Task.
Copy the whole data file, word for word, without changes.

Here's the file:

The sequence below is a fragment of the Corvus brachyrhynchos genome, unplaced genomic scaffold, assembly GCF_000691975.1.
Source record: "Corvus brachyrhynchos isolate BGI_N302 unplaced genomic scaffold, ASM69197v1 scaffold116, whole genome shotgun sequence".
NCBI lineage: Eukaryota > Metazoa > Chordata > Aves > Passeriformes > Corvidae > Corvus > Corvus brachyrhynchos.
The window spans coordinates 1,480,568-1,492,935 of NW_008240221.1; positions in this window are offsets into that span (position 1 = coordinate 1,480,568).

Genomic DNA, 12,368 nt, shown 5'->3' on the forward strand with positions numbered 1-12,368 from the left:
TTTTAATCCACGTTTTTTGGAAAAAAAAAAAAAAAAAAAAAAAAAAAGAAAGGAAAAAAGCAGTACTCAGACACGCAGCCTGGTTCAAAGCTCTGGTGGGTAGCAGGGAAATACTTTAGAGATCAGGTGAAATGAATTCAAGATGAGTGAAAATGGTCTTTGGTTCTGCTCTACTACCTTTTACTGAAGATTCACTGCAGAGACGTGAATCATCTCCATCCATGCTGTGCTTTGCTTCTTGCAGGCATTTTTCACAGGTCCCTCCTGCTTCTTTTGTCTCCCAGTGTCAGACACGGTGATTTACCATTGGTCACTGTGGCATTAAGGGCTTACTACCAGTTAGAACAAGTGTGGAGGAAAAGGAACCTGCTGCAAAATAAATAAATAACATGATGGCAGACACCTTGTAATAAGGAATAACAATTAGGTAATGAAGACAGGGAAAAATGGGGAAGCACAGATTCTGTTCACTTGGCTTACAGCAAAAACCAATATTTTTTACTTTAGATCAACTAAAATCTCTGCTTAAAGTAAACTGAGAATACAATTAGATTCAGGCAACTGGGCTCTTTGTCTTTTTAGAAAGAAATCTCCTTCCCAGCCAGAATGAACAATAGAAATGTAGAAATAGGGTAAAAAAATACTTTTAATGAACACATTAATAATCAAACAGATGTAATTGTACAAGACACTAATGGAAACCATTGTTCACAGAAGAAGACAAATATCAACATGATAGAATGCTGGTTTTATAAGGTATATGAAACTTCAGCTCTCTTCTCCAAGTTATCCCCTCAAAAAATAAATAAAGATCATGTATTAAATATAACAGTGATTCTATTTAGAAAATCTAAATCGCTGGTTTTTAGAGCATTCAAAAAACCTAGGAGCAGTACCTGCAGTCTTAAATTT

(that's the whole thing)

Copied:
The sequence below is a fragment of the Corvus brachyrhynchos genome, unplaced genomic scaffold, assembly GCF_000691975.1.
Source record: "Corvus brachyrhynchos isolate BGI_N302 unplaced genomic scaffold, ASM69197v1 scaffold116, whole genome shotgun sequence".
NCBI lineage: Eukaryota > Metazoa > Chordata > Aves > Passeriformes > Corvidae > Corvus > Corvus brachyrhynchos.
The window spans coordinates 1,480,568-1,492,935 of NW_008240221.1; positions in this window are offsets into that span (position 1 = coordinate 1,480,568).

Genomic DNA, 12,368 nt, shown 5'->3' on the forward strand with positions numbered 1-12,368 from the left:
TTTTAATCCACGTTTTTTGGAAAAAAAAAAAAAAAAAAAAAAAAAAAGAAAGGAAAAAAGCAGTACTCAGACACGCAGCCTGGTTCAAAGCTCTGGTGGGTAGCAGGGAAATACTTTAGAGATCAGGTGAAATGAATTCAAGATGAGTGAAAATGGTCTTTGGTTCTGCTCTACTACCTTTTACTGAAGATTCACTGCAGAGACGTGAATCATCTCCATCCATGCTGTGCTTTGCTTCTTGCAGGCATTTTTCACAGGTCCCTCCTGCTTCTTTTGTCTCCCAGTGTCAGACACGGTGATTTACCATTGGTCACTGTGGCATTAAGGGCTTACTACCAGTTAGAACAAGTGTGGAGGAAAAGGAACCTGCTGCAAAATAAATAAATAACATGATGGCAGACACCTTGTAATAAGGAATAACAATTAGGTAATGAAGACAGGGAAAAATGGGGAAGCACAGATTCTGTTCACTTGGCTTACAGCAAAAACCAATATTTTTTACTTTAGATCAACTAAAATCTCTGCTTAAAGTAAACTGAGAATACAATTAGATTCAGGCAACTGGGCTCTTTGTCTTTTTAGAAAGAAATCTCCTTCCCAGCCAGAATGAACAATAGAAATGTAGAAATAGGGTAAAAAAATACTTTTAATGAACACATTAATAATCAAACAGATGTAATTGTACAAGACACTAATGGAAACCATTGTTCACAGAAGAAGACAAATATCAACATGATAGAATGCTGGTTTTATAAGGTATATGAAACTTCAGCTCTCTTCTCCAAGTTATCCCCTCAAAAAATAAATAAAGATCATGTATTAAATATAACAGTGATTCTATTTAGAAAATCTAAATCGCTGGTTTTTAGAGCATTCAAAAAACCTAGGAGCAGTACCTGCAGTCTTAAATTT